Using nix shells without polluting repositories

Hi! I felt the need to open this topic after getting the following error while quickly making a new test project:

opening library failed ( cannot open shared object file: No such file or directory)

I recently installed NixOS, and my workflow often requires making new GUI-based applications, among other arbitrary things that might require existing system libraries which I already have installed but not in my LD_LIBRARY_PATH as that’s against the Nix principles.

So my question is, what’s the best approach to allow me to easily make new projects without needing to add 2-4 files to my repo each time (flake.nix, direnv, the 2 other temp/lockfiles they both create)? Especially for simple projects that others will be looking at and working with too, I don’t want to pollute the repositories with extra configuration files that only I will ever use while others don’t even know what Nix is.

Like of course, here’s the most “correct” way of fixing my problem:

pkgs.mkShell {
  shellHook = ''
      with pkgs;
      lib.makeLibraryPath [ libGL xorg.libX11 xorg.libXi ]

But is there any way to either:

  • Apply that globally (without interfering with the other LD_LIBRARY_PATH paths already present)
  • Create easily re-usable shells that I can easily reference without adding them to my repository, and somehow making it work with vscode, preferably without needing to add a direnv still.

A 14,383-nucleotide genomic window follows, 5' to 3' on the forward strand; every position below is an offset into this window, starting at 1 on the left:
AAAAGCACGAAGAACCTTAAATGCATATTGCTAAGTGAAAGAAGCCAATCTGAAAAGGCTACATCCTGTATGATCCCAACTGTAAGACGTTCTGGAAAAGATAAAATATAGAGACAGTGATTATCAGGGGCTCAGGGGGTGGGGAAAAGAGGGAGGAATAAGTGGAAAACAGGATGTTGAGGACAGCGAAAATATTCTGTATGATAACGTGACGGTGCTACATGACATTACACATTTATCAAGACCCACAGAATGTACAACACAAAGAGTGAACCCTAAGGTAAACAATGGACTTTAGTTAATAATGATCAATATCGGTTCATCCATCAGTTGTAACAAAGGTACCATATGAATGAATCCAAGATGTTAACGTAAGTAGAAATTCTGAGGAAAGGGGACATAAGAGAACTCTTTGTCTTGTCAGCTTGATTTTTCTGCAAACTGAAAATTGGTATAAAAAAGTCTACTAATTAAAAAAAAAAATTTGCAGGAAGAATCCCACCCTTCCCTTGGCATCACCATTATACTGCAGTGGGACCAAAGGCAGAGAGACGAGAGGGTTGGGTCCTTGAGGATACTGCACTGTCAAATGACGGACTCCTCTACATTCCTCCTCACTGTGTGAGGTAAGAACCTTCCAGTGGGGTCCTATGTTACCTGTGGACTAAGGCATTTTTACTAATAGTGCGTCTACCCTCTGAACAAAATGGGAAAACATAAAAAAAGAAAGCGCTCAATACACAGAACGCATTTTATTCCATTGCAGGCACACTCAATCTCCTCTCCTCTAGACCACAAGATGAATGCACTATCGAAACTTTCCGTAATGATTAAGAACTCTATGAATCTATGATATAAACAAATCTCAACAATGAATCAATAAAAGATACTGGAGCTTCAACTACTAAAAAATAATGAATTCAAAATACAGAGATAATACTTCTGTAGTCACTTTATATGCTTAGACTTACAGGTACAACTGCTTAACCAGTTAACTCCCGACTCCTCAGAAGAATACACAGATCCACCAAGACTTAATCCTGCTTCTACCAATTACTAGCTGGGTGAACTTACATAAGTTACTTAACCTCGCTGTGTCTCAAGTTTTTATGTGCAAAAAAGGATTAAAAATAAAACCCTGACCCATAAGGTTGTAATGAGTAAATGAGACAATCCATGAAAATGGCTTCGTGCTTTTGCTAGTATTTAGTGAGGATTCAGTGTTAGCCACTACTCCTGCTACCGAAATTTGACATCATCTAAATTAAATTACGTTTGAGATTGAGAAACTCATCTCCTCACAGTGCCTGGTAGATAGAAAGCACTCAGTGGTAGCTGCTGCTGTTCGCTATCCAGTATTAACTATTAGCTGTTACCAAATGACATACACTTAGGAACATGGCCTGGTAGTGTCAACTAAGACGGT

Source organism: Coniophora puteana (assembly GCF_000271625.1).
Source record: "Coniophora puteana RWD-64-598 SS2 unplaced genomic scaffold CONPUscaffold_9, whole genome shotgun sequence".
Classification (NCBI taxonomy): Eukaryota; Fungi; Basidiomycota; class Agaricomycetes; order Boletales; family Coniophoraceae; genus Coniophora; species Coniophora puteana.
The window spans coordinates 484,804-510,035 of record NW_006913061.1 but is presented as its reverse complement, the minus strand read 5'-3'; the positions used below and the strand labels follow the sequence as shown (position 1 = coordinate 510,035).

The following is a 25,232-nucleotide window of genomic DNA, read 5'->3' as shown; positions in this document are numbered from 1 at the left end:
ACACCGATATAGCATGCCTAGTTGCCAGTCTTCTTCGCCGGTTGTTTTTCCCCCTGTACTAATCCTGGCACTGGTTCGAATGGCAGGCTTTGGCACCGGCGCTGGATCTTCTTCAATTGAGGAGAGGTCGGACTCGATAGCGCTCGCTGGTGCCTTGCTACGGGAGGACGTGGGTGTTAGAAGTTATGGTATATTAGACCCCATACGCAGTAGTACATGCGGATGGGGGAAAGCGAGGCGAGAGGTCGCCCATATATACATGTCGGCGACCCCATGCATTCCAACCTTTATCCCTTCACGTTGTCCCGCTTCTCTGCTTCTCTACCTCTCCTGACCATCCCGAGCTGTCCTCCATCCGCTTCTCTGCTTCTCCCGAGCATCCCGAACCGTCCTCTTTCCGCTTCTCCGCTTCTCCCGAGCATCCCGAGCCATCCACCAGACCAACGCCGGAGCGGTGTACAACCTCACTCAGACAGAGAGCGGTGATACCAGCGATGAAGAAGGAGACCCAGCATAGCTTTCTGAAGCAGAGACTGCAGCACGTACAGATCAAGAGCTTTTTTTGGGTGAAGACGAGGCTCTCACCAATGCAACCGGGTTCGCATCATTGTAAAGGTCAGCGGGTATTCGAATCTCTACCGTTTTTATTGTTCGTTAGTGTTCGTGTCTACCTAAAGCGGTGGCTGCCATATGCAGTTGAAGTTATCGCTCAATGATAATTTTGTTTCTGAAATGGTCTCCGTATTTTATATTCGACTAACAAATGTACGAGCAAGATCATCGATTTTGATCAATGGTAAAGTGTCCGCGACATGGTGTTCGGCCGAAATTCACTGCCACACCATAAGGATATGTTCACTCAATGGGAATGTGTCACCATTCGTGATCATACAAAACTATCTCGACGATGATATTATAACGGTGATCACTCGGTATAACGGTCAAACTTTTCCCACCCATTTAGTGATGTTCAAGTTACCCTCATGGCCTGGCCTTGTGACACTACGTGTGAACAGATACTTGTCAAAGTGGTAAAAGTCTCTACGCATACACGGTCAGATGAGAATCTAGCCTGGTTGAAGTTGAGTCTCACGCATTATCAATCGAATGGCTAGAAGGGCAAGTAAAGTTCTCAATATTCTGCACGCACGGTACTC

Overall, I’ve been loving the new workflows that NixOS has allowed me to make, e.g. for complex libraries such as custom LLVM builds, it’s so easy to just describe it in a nix flake and include it in my environment. But for simple more ubiquitous libraries, it’s a bit more of an issue. Would anyone have any suggestions on how to approach this?

1 Like

Create the files and then don’t commit them, ignore via .git/info/exclude, use path:$(pwd) as the flake ref.

Alternatively create it in a sibling folder and refer to that.


Fair enough yeah, I need to read up on flake templates to automate part of this process, the solution I found so far is:

  environment.sessionVariables = {
    LD_LIBRARY_PATH = with pkgs; [

I was under the assumption that environment variables must be strings, but I searched through nixpkgs and seems like some packages were using LD_LIBRARY_PATH as an array (e.g. opengl-driver), so I tried that and it worked.

My ideal goal here is to mix and match which parts of the Nix philosophy I want to use, and which parts of average linux shared environment stuff I want to use. Makes life a lot easier for me and other devs who look at my codebases.

But over time, I’ll try slowly integrating more nix shell stuff into my workflow, it’s just a bit hard to transition everything (especially considering the gitignore stuff, which makes it a bit tedious). Hopefully I’ll find a way to automate that too.

Ironically, going full nix should make things easier for such, definitely for people who don’t contribute back. Even if they contribute, a nix shell (but not flake checks or such) will help them.

Traditional desktop use means missing dependencies because you have no idea what’s already lying around from other projects. Having a shell.nix can’t be worse than that, and any reader remotely willing to just read will get a clear indication of what you’re actually using - package names are parseable even if nix is completely unreadable to you.